On mainland Miami, miles away from the pumps that keep Biscayne Bay from slowly swallowing South Beach, the neighborhood around Ray Chasser’s riverfront house sometimes seems like it’s drowning one high tide at a time.
When the moon is full and the bay bloated, a salty soup comes seeping forth from French drains and onto the streets, turning the low-lying peninsula where the southeast corner of Shorecrest meets the mouth of the Little River into a temporary tide pool. During the annual King Tide, when the water level is at its peak, the coastal community floods for days, something Chasser says didn’t happen when he first acquired his property 30 years ago.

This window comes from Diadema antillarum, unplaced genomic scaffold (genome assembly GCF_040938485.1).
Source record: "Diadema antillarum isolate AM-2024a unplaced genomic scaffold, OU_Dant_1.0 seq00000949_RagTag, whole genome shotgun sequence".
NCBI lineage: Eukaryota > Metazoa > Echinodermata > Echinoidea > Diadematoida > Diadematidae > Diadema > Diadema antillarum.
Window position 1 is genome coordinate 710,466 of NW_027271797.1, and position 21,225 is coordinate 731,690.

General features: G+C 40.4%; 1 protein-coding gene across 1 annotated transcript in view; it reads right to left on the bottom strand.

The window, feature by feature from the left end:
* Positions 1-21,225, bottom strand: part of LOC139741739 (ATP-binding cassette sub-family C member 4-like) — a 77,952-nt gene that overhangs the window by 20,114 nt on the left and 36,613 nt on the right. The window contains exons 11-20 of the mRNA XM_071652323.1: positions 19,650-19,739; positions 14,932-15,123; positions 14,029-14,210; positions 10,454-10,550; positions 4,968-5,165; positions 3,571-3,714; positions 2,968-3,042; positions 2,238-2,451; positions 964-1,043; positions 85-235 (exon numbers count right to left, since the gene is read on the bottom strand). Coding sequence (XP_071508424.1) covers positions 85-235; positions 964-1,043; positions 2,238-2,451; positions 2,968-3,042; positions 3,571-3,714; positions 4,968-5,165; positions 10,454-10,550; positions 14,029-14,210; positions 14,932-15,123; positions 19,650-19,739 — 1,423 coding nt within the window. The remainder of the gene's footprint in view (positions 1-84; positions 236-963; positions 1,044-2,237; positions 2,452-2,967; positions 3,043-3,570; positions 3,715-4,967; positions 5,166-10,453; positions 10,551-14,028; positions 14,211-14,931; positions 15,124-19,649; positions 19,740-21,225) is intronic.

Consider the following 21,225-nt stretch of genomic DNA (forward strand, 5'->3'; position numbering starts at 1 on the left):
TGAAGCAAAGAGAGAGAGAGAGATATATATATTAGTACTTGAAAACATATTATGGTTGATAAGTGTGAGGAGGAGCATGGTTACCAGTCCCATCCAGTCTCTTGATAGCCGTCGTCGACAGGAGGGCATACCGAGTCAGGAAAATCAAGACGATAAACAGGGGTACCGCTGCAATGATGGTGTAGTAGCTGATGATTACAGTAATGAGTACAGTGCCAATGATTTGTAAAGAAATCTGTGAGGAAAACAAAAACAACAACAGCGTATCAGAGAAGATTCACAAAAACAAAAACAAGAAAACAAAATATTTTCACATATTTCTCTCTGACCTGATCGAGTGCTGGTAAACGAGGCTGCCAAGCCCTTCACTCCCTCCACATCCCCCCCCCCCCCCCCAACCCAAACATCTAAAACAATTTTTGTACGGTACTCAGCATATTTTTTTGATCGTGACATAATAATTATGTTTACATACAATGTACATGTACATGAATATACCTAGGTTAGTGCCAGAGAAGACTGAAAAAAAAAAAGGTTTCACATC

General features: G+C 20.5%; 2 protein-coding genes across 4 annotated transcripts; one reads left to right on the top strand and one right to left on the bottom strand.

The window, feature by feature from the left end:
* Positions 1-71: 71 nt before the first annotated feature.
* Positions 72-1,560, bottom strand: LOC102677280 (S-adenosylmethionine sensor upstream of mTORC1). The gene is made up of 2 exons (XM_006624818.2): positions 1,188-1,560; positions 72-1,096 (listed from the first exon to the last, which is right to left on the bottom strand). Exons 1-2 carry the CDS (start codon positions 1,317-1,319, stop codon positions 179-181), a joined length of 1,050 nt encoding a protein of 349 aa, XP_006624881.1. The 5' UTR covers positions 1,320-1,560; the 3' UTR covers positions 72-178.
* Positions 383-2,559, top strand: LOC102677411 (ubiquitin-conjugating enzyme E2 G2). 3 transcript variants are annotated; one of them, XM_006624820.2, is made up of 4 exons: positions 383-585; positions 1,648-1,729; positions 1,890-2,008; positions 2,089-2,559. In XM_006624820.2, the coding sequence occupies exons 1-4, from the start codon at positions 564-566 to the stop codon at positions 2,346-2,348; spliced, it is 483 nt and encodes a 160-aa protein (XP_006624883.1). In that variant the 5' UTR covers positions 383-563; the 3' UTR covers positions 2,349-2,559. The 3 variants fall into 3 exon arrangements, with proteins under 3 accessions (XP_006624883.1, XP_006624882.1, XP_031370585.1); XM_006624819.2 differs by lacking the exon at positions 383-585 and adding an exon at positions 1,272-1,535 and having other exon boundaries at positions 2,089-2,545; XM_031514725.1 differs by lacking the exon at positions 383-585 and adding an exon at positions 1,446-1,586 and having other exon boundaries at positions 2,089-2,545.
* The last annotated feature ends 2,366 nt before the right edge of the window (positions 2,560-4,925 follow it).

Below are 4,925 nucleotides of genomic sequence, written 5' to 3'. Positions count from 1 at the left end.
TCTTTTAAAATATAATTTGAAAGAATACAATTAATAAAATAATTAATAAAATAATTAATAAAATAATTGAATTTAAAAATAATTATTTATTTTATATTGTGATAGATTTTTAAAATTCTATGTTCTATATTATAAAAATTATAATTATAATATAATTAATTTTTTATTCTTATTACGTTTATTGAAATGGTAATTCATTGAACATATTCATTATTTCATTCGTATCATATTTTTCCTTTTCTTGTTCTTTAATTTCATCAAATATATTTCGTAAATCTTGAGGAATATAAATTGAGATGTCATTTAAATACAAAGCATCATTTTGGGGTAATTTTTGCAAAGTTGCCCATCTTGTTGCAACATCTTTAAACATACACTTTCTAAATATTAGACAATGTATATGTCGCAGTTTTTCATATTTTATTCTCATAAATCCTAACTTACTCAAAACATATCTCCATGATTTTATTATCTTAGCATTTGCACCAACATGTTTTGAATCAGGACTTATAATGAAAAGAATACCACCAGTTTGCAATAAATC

“As soon as the tide starts coming up, you can see it coming from the drains. And then the streets are covered,” he said. “And it’s going to get worse.”
Local predictions of up to five feet of sea rise by the next century suggest that the increasing problems created by tidal events are a harbinger of things to come. East of a natural ridge, much of the neighborhood is barely three feet above sea level, making it among the most vulnerable pockets of South Florida real estate not located on a barrier island — and a prime candidate for an existential climate makeover.